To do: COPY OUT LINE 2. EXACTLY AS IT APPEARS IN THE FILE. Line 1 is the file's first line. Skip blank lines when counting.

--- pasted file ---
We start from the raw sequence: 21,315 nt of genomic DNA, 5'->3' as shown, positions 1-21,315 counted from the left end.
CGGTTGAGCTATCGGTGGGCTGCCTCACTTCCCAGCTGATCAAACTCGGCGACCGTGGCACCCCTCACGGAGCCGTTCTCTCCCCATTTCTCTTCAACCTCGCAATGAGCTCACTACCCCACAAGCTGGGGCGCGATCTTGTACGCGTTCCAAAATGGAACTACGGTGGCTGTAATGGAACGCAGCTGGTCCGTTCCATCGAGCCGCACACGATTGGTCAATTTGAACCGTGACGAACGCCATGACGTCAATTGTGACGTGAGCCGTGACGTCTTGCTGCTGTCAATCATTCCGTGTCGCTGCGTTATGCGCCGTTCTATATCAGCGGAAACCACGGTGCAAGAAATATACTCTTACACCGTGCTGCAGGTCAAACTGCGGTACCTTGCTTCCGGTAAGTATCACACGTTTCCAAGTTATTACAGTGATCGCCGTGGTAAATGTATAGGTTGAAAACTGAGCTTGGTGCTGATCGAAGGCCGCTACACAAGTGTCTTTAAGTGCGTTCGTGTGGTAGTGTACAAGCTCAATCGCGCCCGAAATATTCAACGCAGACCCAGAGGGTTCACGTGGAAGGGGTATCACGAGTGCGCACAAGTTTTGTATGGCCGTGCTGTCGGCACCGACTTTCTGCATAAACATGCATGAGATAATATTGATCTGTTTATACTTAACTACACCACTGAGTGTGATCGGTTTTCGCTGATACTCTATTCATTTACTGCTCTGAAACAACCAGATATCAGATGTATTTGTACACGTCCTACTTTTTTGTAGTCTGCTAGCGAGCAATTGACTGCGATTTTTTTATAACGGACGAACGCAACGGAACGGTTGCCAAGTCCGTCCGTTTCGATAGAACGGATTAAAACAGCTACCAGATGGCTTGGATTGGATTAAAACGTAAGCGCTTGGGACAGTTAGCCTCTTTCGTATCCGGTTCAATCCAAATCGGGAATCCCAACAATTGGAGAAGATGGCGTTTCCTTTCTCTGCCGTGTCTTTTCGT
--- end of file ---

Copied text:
CGGTTGAGCTATCGGTGGGCTGCCTCACTTCCCAGCTGATCAAACTCGGCGACCGTGGCACCCCTCACGGAGCCGTTCTCTCCCCATTTCTCTTCAACCTCGCAATGAGCTCACTACCCCACAAGCTGGGGCGCGATCTTGTACGCGTTCCAAAATGGAACTACGGTGGCTGTAATGGAACGCAGCTGGTCCGTTCCATCGAGCCGCACACGATTGGTCAATTTGAACCGTGACGAACGCCATGACGTCAATTGTGACGTGAGCCGTGACGTCTTGCTGCTGTCAATCATTCCGTGTCGCTGCGTTATGCGCCGTTCTATATCAGCGGAAACCACGGTGCAAGAAATATACTCTTACACCGTGCTGCAGGTCAAACTGCGGTACCTTGCTTCCGGTAAGTATCACACGTTTCCAAGTTATTACAGTGATCGCCGTGGTAAATGTATAGGTTGAAAACTGAGCTTGGTGCTGATCGAAGGCCGCTACACAAGTGTCTTTAAGTGCGTTCGTGTGGTAGTGTACAAGCTCAATCGCGCCCGAAATATTCAACGCAGACCCAGAGGGTTCACGTGGAAGGGGTATCACGAGTGCGCACAAGTTTTGTATGGCCGTGCTGTCGGCACCGACTTTCTGCATAAACATGCATGAGATAATATTGATCTGTTTATACTTAACTACACCACTGAGTGTGATCGGTTTTCGCTGATACTCTATTCATTTACTGCTCTGAAACAACCAGATATCAGATGTATTTGTACACGTCCTACTTTTTTGTAGTCTGCTAGCGAGCAATTGACTGCGATTTTTTTATAACGGACGAACGCAACGGAACGGTTGCCAAGTCCGTCCGTTTCGATAGAACGGATTAAAACAGCTACCAGATGGCTTGGATTGGATTAAAACGTAAGCGCTTGGGACAGTTAGCCTCTTTCGTATCCGGTTCAATCCAAATCGGGAATCCCAACAATTGGAGAAGATGGCGTTTCCTTTCTCTGCCGTGTCTTTTCGT